Kyle’s Corner: How Not to Drink Coffee
Welcome to Kyle’s Corner! Think of it as Season Two of my blog posts. If you missed season one you can read up on what I was doing last year here: http://blog.rctc.edu/category/entertainment/.
As you all know I don’t usually use overspent memes — but WINTER IS COMING! And just in case you missed the memo, yesterday was the first day of fall! For most, fall means changing leaves, the start of holidays, or midterms. Right now none of that is even on my radar. I am all about the fall drinks and I am not talking pumpkin spice lattes; I am a classy guy who is all about the coffee, tea, warm apple cider, and of course, hot cocoa.
If you followed me last year you will know that I am a mathematician and scientist at heart. At the young age of 7 I tried my first cup of coffee and it was awful! I did not understand why everyone had such a longing for a drink that tasted like acidic sewage water to me. Everyone I talked to said, “You build a taste for it, like broccoli.” I didn’t accept this reality, and thus began my research into the perfect cup of Jo. I will put a disclaimer here that my main motivation was that I had also tried a latte at the time and that was darn good. So I wanted to find out why one type of coffee could taste so good while regular black coffee made me want to vomit.
First I tried different beans. Honestly, it didn’t make much of a difference. Light, Medium, and Dark roast just seemed to be a spectrum of bitterness. I will say the quality of beans made a difference. Maxwell House compared to a fresh Dunn Brothers roast will give a smooth and more flavorful coffee experience. There is, however, the law of diminishing returns to think about, because I also tried a $100 bag of beans once and it was downright sink water worthy. I would suggest for anyone looking for a great coffee experience to read on and make other changes to your daily coffee ritual — before experimenting with beans.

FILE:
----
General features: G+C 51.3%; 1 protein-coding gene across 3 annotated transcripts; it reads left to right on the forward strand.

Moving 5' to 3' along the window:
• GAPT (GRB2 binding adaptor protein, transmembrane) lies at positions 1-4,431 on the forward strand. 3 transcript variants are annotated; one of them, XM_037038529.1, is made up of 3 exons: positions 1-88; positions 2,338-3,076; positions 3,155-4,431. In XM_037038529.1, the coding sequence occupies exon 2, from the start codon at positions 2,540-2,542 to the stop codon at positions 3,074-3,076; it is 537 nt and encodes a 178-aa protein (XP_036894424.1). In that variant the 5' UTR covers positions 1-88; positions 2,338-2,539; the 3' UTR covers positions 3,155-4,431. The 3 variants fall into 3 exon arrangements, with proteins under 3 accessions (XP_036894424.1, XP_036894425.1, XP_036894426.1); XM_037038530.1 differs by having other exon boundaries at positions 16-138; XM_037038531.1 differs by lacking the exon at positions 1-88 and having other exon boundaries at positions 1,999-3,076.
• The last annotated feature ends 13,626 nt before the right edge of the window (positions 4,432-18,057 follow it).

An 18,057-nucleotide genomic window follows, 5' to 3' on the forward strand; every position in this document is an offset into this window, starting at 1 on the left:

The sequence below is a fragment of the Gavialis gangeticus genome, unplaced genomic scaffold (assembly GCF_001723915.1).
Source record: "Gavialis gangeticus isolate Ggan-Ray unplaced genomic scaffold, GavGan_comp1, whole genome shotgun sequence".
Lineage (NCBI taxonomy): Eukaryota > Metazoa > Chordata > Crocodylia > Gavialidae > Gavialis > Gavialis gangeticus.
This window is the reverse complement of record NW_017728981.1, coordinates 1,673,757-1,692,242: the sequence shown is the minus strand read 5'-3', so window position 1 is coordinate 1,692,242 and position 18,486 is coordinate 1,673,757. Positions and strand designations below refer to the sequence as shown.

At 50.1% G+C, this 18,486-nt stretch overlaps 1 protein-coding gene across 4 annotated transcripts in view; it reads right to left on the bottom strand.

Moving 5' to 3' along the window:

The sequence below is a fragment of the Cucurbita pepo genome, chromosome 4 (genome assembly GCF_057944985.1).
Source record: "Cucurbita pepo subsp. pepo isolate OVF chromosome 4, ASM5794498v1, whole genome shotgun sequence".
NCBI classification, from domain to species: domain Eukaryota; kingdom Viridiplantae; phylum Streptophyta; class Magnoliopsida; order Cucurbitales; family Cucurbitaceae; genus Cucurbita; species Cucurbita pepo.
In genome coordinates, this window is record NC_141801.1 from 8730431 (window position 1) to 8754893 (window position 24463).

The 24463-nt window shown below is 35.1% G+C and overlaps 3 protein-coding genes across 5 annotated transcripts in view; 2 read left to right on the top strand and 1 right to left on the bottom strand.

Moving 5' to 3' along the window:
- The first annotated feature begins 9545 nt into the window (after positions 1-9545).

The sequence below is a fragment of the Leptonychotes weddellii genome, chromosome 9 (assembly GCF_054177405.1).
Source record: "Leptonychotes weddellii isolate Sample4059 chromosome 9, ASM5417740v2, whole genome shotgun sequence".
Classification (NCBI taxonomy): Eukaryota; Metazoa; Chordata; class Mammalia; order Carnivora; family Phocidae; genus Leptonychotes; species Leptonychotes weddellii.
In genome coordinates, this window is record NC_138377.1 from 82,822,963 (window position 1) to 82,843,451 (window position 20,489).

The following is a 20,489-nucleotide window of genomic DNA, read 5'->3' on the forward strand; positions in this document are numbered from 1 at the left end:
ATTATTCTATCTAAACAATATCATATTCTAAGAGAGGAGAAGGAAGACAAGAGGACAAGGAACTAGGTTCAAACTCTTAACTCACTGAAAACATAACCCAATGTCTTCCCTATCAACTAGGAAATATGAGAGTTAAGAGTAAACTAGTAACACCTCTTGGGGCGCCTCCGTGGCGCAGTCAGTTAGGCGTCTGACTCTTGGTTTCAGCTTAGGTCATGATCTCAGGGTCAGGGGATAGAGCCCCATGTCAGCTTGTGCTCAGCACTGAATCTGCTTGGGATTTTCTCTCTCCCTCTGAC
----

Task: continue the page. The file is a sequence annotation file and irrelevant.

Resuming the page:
This was the bulk of my experiment. While it is easy to put some grounds in a coffee machine and hit start this will ruin your coffee for sure. The water temperature won’t be correct, the oils from the beans won’t pass through the filter, and the first drips of coffee are going to burn on the hot plate. You would think a Keurig would take care of this problem, but their K-Cups usually don’t have enough coffee in them to even taste anything in a 20-ounce cup. So the easiest process to get good coffee is using a French Press. The GIF to the right pretty much explains how it works. I usually mix 10 grams of course coffee grounds per 20 ounces of water. Let sit for 4 minutes. Plunge and pour. I will also give a nod to the pour over process which makes great coffee too but who has the time?
The last thing that we need to consider is what else you are putting in your coffee. I keep it classic with just a little bit of non-dairy cream to make my coffee a bit more smooth. An alternative if you are a part of the movement is to add a tablespoon of grass-fed butter (Don’t believe me?). I will always caution against adding sugar or alternative sweeteners. If you feel like you have to add sugar then you went wrong somewhere before. Try a lighter roast coffee or switch up your bean/water ratio. Also if you are going to add flavors stick with complementary flavors. Coffee beans come from the center of a fruit and are really seeds so stick with berry or tree nut flavors. That will complement your coffee well. And at all costs, AVOID PUMPKIN SPICE. If you want a spicy drink try a chai tea and keep it out of your coffee.
Tell me your favorite fall drink or coffee flavor in the comment section below. I am always looking for new things to try! I am also looking for more topics to talk about so suggestions are always welcome.